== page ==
Must read for anyone with NCAA aspirations...

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Seeker

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Hmmmm, that is a interesting perspective, @azara.
I am not even close to her age, so having the understanding that pretty much everything in life has both good and bad qualities associated with it is quite clear. I'm not sure what to think.
 
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exgymnastmomx3

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As a parent of 3 former level 9/10 gymnasts I admire and appreciate the collegiate gymnasts that are willing to talk about the negatives of NCAA scholarships! Most people seem to think that a scholarship is the Golden ticket and for most of the girls I know, that wasn't the case. It's all about informed consent-knowing all of the truths to make a decision that is appropriate for the individual. Thankfully, my dd realized during the recruiting process that D1 gym would be too much pressure for HER as the coaches seemed to be pretty up front as to what they expected from her. Having heard a lot of info from other collegiate gym parents, I was relieved not to be going down that road. What surprised me was the amount of parents who said that they would make their daughter's take a scholarship if they were offered one after all the sacrifices they made. Sad.
 

Flyaway

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Exactly txgymfan, I feel terrible for her, too. She must've gotten some serious backlash for the post, for daring to say how she felt, which to me, only makes me feel even more upset with a gymnastics culture that seems to never allow dissent. Not everything is sunshine and roses EVER. She is entitled to feel and to express both the good and the bad. As a mother of an athlete, I feel angry on her behalf that she now feels she has to berate herself for being honest about some of her feelings. Seriously, how much pressure can one young person have to be perfect before they crack?
I didn't want to "like" this post, but I agree 100%. I feel so badly for her (and the countless others who must feel the same way).
 

bookworm

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What surprised me was the amount of parents who said that they would make their daughter's take a scholarship if they were offered one after all the sacrifices they made. Sad.
It's interesting that you say this because this is exactly the response some people gave us when our youngest gave up her full ride in her Sr year of HS because her injury prevented her from coming back fully in gymnastics...her take was " I'm not the gymnast they recruited and NCAA is too much work to maybe compete so I'd rather be a regular college student"....the college coach never pulled the scholarship and even was open to her still coming and "seeing what she could do and moving into a team manager role if not" .....they were definitely an anomaly in that regard.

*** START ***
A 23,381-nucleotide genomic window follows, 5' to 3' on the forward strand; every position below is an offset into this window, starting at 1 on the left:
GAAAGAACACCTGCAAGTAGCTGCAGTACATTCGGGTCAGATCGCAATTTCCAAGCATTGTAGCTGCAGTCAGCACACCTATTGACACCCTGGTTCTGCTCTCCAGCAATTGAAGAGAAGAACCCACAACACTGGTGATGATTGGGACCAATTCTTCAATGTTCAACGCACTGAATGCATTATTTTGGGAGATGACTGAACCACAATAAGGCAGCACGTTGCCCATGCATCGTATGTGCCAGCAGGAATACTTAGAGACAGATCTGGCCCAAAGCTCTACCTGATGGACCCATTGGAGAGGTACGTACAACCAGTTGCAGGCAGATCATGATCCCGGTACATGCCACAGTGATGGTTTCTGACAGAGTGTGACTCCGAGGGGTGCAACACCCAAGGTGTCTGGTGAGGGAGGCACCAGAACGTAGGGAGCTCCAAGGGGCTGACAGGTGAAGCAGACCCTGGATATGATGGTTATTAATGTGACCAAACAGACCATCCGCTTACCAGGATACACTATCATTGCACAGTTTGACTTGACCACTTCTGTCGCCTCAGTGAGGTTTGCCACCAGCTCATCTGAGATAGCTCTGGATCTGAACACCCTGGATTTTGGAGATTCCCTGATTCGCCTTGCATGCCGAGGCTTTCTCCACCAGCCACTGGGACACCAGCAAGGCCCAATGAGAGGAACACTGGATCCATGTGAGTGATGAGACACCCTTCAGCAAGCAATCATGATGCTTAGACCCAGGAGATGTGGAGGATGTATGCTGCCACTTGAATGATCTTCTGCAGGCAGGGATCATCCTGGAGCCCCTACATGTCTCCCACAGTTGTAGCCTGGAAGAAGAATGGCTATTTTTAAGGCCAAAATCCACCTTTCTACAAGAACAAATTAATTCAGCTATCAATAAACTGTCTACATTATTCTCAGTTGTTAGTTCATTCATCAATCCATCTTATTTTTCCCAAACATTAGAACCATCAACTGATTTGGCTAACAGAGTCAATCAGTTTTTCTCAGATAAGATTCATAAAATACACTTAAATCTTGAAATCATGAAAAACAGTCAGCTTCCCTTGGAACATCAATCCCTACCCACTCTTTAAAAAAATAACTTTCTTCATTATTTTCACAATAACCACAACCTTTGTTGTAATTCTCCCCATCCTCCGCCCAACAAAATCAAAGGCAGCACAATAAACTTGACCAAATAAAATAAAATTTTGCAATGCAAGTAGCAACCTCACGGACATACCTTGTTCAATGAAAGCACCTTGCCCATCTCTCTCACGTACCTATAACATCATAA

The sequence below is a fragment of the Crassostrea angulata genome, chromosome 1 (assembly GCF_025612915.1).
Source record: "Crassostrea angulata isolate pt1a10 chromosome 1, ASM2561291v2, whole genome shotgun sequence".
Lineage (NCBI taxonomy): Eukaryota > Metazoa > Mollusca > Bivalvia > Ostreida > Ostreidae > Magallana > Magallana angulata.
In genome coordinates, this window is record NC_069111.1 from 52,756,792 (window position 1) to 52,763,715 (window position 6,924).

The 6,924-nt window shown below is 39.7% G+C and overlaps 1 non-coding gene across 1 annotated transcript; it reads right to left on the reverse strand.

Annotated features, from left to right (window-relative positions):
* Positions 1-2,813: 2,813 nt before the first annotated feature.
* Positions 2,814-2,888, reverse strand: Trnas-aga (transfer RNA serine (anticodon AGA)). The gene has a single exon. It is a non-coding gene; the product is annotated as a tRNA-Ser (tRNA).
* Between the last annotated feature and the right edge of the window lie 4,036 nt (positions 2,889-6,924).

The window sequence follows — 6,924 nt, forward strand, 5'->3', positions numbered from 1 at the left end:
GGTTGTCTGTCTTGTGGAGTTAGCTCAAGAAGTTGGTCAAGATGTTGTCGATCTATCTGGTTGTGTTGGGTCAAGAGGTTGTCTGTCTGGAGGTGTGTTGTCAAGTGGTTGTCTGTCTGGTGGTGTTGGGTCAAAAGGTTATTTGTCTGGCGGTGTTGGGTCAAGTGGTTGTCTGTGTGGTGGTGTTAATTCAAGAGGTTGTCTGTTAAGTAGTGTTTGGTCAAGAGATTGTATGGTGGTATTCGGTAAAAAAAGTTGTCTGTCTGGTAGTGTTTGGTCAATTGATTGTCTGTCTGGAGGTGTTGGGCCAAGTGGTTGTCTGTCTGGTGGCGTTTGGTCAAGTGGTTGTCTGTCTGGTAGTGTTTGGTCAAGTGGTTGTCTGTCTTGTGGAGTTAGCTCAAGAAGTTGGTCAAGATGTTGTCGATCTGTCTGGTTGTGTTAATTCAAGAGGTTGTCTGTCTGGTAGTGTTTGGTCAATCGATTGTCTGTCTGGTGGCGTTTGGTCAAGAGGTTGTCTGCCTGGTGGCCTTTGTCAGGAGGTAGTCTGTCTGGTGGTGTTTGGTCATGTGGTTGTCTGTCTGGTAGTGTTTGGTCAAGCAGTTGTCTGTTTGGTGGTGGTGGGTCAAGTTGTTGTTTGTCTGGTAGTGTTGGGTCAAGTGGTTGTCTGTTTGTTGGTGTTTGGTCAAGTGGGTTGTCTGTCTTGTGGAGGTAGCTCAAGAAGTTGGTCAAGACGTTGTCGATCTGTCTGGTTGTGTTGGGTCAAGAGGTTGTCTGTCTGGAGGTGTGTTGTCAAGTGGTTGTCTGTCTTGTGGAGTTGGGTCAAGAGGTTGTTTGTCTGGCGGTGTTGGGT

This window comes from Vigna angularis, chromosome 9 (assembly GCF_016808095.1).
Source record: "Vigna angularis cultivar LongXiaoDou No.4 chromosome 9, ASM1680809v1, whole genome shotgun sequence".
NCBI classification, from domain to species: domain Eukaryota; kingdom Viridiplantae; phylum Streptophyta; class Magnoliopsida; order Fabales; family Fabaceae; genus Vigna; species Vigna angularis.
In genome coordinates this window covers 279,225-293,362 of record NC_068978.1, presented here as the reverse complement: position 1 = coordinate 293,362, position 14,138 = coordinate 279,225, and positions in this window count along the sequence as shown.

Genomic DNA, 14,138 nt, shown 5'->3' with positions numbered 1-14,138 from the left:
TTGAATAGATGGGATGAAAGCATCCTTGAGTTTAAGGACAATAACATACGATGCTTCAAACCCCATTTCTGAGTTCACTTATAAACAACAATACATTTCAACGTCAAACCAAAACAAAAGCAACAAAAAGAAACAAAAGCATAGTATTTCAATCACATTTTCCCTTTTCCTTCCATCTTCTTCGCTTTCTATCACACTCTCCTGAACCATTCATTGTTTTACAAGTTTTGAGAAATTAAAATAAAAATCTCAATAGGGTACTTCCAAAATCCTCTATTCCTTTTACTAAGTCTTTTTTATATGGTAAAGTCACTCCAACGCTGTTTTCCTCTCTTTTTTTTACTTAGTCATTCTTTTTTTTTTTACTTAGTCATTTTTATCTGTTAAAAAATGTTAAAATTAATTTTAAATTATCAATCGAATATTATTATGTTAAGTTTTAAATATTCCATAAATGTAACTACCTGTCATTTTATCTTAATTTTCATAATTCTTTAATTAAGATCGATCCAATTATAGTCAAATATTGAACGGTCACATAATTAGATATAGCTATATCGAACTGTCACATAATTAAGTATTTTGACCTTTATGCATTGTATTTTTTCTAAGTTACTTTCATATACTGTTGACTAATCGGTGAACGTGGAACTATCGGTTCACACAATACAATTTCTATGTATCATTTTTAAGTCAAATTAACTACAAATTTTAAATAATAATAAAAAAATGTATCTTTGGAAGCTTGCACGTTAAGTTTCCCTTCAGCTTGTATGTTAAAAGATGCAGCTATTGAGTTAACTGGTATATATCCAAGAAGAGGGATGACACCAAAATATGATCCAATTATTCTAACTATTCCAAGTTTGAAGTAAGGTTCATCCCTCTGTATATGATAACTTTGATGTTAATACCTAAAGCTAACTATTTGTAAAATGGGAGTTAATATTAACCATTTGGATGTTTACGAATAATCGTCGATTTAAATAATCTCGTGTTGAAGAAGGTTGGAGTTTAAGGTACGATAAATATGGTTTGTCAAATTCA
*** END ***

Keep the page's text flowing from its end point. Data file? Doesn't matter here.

When she made the decision to move on, I can't tell you how many people told us "well I'd MAKE her go there, it's free" or "make her go for at least a year, you earned it"...well fortunately for my daughter, that's not how we roll. Gymnastics was always her sport and something she did and when her injury was just too great to overcome, it wasn't her fault and we moved on. She's at a great school, loving it and is a diver ...and I can tell you it's a much more laid back atmosphere with that, or maybe I'm just so new I don't know but her college sports experience has been an absolute delight for us.
 

gymgal

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Briley wanted to make it clear that the collegiate gymnastics experience is not the magical unicorn fairy ride that it's made out to be by the athletes, by the recruiters, and by the colleges. She wanted to highlight the negatives, because the positives are highlighted by everyone else already. It wasn't super clear, but that was what she meant to do.

In the second one, she realised that most people hadn't interpreted her comments the way she meant them, and had to go back and basically write out the other side of the story.
Like azara, after I read the first, I felt I knew where she was coming from. - You all have heard all the good things; now here are some negatives. I never felt that she was telling us how bad of an experience she had, just that it wasn't always roses. Not everyone is going to be kind to you. It is not a fairy tale come true. As adults, I think we understand, but for teens, this can be missed in the glamor of it all. What got from the first was a notion of how your college experience (any experience, really) is what you make it. You decide whether your experience will be a positive or negative one. Sure, negative things can/will happen, but how you react to it will define how you view it years from now. Let go of all the crap and focus on the positives in your life.
 

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